The DevOps operating model is a partnership, and, like any partnership, the participants need to move a little to find a solution that benefits everyone.
Because operational folks tend to focus on controlling change, they are in many ways the opposite of development groups, which embrace change. Over many years, IT operations professionals have seen both good and bad results from changes to software. While changes are usually more positive than negative, it's easy to remember a time when a change created a problem and easy to forget when everything went right. It's the ops team that deals with the consequences, so this history has soured operations teams on change.
Logic would dictate that operations should move to the middle and work seamlessly with the development teams. However, logic falls short in changing minds when it comes to the fear of outages and upset customers.
It's more than just outages. Operations teams deal with configuration control and IT infrastructure library (ITIL). The change itself isn't always bad, but ITIL creates a longer change process. Simple changes can mean mountains of paperwork that can require more effort than the change itself. While paperwork and process shouldn't be the sole reason to stop a change to the DevOps operating model, organizations must account for these hours and learn the real cost of changes.
Bad releases and concerns about configuration change lead operations teams to pump the brakes on changes, but maybe it's time to look at shifting the entire process.
Part of this process will include operations accepting additional changes -- that is part of the DevOps operating model. However, you can still control changes. The key to success is embracing change -- but at a pace you can work with. Ops is, after all, a gatekeeper, and not every change needs to be pushed forward immediately.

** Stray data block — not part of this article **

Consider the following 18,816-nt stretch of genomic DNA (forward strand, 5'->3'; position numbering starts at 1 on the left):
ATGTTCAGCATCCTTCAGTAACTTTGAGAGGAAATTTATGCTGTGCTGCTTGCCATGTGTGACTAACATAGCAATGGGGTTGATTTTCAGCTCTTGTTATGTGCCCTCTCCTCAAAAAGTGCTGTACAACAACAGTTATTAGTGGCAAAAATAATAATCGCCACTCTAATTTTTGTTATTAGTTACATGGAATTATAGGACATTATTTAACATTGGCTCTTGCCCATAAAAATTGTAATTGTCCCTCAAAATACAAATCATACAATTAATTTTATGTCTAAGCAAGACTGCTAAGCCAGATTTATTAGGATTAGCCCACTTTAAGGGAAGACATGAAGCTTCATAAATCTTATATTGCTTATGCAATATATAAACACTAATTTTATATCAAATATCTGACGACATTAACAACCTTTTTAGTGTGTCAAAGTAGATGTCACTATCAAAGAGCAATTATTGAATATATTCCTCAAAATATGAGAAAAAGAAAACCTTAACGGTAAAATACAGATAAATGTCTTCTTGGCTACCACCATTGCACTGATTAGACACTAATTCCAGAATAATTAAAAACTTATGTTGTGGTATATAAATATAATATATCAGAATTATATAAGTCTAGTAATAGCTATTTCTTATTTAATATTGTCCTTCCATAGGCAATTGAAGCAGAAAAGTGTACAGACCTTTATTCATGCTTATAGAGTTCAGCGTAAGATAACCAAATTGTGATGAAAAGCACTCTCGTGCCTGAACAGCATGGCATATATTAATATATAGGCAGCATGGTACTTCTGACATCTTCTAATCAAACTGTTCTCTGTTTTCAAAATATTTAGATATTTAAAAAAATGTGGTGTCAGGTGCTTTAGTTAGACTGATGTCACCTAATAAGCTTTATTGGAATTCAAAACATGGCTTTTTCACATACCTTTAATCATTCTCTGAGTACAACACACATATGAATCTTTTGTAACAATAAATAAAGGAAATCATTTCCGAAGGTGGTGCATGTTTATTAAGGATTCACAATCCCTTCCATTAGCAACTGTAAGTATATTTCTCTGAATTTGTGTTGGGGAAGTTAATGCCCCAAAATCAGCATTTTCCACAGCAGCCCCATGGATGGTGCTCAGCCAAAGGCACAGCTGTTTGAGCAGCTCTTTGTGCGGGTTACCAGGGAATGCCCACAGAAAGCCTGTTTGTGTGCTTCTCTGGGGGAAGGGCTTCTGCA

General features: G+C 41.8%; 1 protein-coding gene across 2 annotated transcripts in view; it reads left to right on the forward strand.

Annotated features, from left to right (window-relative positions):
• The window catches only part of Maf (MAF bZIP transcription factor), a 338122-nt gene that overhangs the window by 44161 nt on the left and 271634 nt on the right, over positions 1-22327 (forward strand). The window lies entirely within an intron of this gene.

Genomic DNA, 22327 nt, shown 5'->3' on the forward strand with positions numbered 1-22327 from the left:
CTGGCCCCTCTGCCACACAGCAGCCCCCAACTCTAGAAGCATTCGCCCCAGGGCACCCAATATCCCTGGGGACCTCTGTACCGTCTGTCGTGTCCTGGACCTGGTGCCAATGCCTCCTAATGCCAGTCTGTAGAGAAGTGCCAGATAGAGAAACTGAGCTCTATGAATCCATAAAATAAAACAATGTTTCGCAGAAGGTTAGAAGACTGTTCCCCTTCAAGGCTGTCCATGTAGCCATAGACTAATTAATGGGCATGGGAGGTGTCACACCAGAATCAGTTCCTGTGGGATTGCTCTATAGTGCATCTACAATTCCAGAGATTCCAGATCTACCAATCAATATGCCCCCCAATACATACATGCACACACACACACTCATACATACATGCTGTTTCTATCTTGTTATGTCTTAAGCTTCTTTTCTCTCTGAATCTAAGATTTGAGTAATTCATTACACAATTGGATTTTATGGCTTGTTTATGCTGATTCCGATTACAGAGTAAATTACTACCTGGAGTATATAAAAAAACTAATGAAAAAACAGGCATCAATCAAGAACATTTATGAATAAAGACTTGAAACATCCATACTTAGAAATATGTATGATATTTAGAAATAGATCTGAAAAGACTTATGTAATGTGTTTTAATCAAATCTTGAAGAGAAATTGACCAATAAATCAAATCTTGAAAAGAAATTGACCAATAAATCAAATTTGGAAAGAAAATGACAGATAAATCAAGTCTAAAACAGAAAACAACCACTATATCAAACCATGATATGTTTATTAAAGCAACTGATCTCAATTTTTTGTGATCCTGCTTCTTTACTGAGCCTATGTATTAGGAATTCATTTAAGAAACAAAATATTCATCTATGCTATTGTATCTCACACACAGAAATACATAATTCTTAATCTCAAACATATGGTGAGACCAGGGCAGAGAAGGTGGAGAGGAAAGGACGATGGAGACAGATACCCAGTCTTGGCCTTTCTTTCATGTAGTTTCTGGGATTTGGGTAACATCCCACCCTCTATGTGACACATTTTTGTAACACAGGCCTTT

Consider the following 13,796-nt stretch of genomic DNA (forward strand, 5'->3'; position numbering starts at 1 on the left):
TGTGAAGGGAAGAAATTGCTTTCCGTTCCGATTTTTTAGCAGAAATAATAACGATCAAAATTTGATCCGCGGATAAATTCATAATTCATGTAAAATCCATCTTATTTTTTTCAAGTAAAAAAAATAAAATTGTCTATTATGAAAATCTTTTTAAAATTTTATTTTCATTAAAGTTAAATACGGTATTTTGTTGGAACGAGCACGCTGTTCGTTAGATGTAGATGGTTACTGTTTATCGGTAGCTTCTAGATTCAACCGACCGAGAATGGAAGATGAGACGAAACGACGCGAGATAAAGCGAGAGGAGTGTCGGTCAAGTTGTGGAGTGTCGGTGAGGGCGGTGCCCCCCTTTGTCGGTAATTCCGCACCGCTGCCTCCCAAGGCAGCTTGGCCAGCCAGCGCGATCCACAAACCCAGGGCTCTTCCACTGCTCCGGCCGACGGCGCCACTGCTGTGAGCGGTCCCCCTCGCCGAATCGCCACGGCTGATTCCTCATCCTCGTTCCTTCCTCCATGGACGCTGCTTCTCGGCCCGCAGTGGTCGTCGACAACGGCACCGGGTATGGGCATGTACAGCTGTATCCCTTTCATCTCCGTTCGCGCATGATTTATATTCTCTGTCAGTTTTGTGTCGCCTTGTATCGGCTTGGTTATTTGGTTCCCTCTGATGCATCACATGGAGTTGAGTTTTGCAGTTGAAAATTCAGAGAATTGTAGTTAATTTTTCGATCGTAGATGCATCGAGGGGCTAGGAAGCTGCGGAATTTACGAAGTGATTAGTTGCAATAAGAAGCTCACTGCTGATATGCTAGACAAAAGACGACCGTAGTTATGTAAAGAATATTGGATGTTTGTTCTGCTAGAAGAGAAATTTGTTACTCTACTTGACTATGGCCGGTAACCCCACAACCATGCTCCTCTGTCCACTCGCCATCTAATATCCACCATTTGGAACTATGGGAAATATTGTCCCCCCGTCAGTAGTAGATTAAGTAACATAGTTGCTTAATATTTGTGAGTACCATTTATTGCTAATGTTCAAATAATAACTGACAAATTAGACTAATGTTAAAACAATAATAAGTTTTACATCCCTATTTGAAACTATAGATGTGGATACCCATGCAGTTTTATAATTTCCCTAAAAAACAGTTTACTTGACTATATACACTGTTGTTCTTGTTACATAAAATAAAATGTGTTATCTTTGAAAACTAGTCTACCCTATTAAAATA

Operations staff can assist development teams to establish a schedule for changes, something that will help both groups. While this sounds ideal in concept, it works only if operations can reduce the change-management process. The sheer number of steps for quality and control that ITIL demands simply doesn't fit with what the DevOps operating model is trying to accomplish. Something has to give, and, in this case, it will be the fine detail of ITIL.
Oddly enough, reducing ITIL steps won't upset many ops folks. It means less paperwork. Managers who pushed ITIL as a way to help control and prevent problems, however, may resist. The key question is: Will management be OK with streamlining the operations process to facilitate DevOps?
Conversations with management about DevOps are often difficult. Managers feel pressure to move fast, but they also don't want to lose process and change control. Development and operations groups must communicate with management to decide what should be changed or removed to improve the process. It won't be easy, but all sides will have to give a little.
The good with the bad
The move to a DevOps operating model might spur panic, but the opportunity to reduce mundane processes will only benefit operations. You should look at this as an opportunity to reduce monotonous steps, embrace change and empower the business. Just remember not to go too far. Do not negate the benefits of change management and control just to streamline processes.
Will a true ITIL process still fit your organization after you create a DevOps environment? Probably not. But how many organizations ever had a true ITIL process to begin with?
The journey to a DevOps operating model is about how development and operations teams can work together to benefit the company, and this can look different depending on your applications and customer base. DevOps will be worth the effort when all teams understand the needs and concerns of each group -- including management -- and there's balance that allows this new team methodology to succeed.